Deaf and Hard of Hearing Service Center, Inc.

How to Plan Your Get Away Bag

In Independent Living on April 24, 2015 at 11:29 am

By Paul Barnett, Communication Assistant/ Bookkeeper

Many families are familiar with the concept of having a getaway bag or emergency kit packed and ready to go in case of unfolding disaster.  This comes in handy if an emergency should strike and you’ve got to get out at a moment’s notice without any warning to gather things you might need on the road. This is not a long-term emergency survival bag but one that will get you through 2-3 days.

Clothing

Sturdy shoes (tennis), 2 pairs of socks, 2-3 pairs of underwear, long pants, shirt, jacket, gloves, hat. You may want to update your choice of clothing every three months to match the season.

Toiletries & Personal Items

Travel Size items can be purchased at most department stores. Toothbrush, toothpaste, deodorant, shampoo and conditioner, soap in a re-closeable plastic bag, mouthwash, 8-10 assorted band aids in a plastic bag, antibacterial cream, 3-4 rubber bands, tweezers, small scissors, hair brush, comb, mirror, chap stick, medication (a four-day supply of each prescription in the original bottle), cough drops, vitamins, eye drops, bottle of your favorite pain mediation like aspirin, female supplies, packet of antibacterial wipes to use as a wash cloth, an empty plastic bag for wet or dirty clothing, flash light & extra batteries, a small sewing kit, safety pins, small roll of toilet paper, tissue paper, eye glasses and contacts, address book with e-mail address and phone numbers of family contacts.

Odds & ends

Password protected USB flash drive of important documents such as driver’s license and medical insurance cards, pocketknife, matches, extra car key, small can opener, multi-head screw driver, and small wrench. Notepad and pen, small roll of duct tape.

Food & Water

Because water may leak, place several bottles of water in a separate bag or stored for easy access. Cereal bars and protein bars, dried fruit, nuts, and tins of tuna or other protein. For animals pack a box of quart plastic bags for their waste, as well as a 3-day supply of food and treats.

Deaf Employees in the White House

In Uncategorized on April 24, 2015 at 11:23 am

By Razonda Munyaradzi, Staff Interpreter

In today’s world of opportunity, it is great to see Deaf individuals working in the White House!

After moving to the United States, Claudia Gordon attended the Lexington School for the Deaf in New York.  Ms. Gordon became the first Deaf graduate of the American University College of Law in Washington.   It was her experience working as an attorney at the National Association of the Deaf’s Law and Advocacy Center that led to her opportunity to work for the Federal government.   Ms. Claudia Gordon (from Jamaica) was appointed as associate director (Office of Public Engagement) to oversee the management of disability issues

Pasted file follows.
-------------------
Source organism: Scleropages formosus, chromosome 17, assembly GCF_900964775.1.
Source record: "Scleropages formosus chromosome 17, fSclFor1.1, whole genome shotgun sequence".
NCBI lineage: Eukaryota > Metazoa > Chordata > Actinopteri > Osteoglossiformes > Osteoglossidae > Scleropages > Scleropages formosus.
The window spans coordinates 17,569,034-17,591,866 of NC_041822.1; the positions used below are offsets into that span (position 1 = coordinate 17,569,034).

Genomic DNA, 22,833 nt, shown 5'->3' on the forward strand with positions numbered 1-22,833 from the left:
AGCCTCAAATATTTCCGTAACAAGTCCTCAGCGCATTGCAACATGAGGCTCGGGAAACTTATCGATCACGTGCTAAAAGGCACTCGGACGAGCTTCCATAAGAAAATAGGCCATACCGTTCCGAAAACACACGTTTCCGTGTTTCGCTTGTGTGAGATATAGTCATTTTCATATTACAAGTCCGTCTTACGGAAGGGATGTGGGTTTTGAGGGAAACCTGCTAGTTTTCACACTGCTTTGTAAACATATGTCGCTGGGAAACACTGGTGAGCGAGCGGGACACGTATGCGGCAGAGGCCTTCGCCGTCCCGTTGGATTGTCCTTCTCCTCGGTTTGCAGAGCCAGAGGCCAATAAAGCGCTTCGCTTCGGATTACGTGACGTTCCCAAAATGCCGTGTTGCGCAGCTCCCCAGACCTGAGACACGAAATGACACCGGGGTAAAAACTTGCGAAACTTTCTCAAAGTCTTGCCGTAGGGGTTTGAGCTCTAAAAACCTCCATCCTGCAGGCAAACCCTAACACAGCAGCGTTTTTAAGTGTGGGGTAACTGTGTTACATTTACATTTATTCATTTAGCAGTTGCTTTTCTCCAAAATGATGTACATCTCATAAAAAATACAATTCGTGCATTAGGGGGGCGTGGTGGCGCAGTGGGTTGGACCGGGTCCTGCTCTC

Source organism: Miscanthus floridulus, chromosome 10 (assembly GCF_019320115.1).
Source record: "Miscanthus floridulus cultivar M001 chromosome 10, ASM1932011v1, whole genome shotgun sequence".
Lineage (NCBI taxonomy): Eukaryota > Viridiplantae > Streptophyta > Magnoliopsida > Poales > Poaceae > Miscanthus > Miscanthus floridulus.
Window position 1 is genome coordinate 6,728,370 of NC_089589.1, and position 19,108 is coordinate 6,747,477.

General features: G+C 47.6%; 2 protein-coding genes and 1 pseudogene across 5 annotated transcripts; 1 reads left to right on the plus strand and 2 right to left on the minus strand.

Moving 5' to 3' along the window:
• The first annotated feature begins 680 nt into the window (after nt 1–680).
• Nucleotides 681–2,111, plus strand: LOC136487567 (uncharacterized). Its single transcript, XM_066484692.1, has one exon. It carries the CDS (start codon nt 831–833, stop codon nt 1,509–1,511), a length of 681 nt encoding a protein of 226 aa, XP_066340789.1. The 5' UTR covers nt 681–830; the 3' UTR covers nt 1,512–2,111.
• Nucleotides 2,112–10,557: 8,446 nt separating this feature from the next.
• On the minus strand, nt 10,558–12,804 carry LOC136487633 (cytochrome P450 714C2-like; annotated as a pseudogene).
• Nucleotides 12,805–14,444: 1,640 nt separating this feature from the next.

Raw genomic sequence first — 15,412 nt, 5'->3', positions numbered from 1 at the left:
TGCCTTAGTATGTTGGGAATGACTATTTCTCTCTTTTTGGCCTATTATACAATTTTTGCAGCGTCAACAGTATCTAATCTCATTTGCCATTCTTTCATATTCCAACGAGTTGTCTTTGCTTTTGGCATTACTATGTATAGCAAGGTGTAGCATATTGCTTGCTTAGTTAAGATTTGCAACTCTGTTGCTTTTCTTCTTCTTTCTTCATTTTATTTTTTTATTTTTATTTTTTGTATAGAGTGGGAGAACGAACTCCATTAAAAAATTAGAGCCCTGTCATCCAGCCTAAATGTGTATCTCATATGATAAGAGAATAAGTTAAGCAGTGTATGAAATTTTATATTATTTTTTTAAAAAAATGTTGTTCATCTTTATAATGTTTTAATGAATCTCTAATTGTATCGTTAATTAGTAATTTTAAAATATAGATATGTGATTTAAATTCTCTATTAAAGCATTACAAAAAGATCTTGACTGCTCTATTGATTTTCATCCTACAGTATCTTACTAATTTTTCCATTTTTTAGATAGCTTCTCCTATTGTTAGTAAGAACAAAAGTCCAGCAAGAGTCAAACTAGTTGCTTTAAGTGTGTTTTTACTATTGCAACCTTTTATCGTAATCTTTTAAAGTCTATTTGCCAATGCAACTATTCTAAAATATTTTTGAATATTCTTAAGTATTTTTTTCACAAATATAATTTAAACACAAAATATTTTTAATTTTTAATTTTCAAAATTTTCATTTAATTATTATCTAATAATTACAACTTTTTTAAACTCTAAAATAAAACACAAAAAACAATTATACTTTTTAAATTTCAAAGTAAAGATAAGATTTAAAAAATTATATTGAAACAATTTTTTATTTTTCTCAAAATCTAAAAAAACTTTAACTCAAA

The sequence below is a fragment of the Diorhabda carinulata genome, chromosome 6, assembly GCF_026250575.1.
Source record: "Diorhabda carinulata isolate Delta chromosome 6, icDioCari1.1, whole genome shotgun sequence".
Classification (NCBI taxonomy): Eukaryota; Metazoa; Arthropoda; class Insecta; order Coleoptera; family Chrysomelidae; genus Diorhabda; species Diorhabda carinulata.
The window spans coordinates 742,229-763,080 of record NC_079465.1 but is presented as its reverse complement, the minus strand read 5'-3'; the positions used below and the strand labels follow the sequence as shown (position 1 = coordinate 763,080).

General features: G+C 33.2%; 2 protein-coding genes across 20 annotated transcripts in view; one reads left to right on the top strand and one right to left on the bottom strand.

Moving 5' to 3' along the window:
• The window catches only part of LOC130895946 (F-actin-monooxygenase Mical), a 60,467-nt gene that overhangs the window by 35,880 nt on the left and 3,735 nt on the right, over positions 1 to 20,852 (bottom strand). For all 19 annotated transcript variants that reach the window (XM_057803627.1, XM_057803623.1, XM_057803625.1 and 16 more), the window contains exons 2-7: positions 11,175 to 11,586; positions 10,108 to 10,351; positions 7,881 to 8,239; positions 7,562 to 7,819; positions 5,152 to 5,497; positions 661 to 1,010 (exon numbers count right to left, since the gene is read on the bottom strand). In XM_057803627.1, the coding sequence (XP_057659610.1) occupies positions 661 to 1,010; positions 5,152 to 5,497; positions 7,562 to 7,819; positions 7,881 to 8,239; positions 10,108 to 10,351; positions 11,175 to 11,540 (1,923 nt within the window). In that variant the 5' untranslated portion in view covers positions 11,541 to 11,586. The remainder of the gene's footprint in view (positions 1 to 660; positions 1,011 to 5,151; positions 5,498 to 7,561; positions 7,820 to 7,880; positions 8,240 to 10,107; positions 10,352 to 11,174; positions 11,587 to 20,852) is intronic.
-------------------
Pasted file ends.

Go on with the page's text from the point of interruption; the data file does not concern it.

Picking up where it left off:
That’s not all!  Twenty-seven year old Leah Katz-Hernandez (of Jewish and Mexican heritage) is also Deaf and works close to the Oval Office in the White House as a receptionist who utilizes an interpreter / interpreting services.  She was formerly an intern who introduced herself in sign language with dignity and now welcomes world leaders, White House staff members, and those who have appointments with the president or top-level aides.  It is Leah’s responsibility to oversee the guest book of visitors to the White House.  She also makes sure people do not take their cell phones into the special meeting rooms, such as the Roosevelt Room or West Wing area.

When people across America see Claudia and Leah, they see accomplishment instead of inability.  Deaf individuals such as these two ladies are not only great role models, but excellent representatives as well.  You can see more when you look up their names online.  Their stories have been featured on the news and other programs.  Feel free to spread the news about how there ARE Deaf people in the White House!

Identity Theft

In Independent Living on March 4, 2015 at 10:23 am

By Kyra Schleef, HR Specialist/ Compliance Officer

About 1 in 20 Americans are affected by identity theft. Recently Anthem,  Inc., the parent company of such health insurance providers as Blue Cross and Blue Shield, was hacked. The names, birthdates, and social security numbers  (SSNs) of up to 79 million people have been put at risk. How is that dangerous? That kind of information is ripe for the crime of identity theft.

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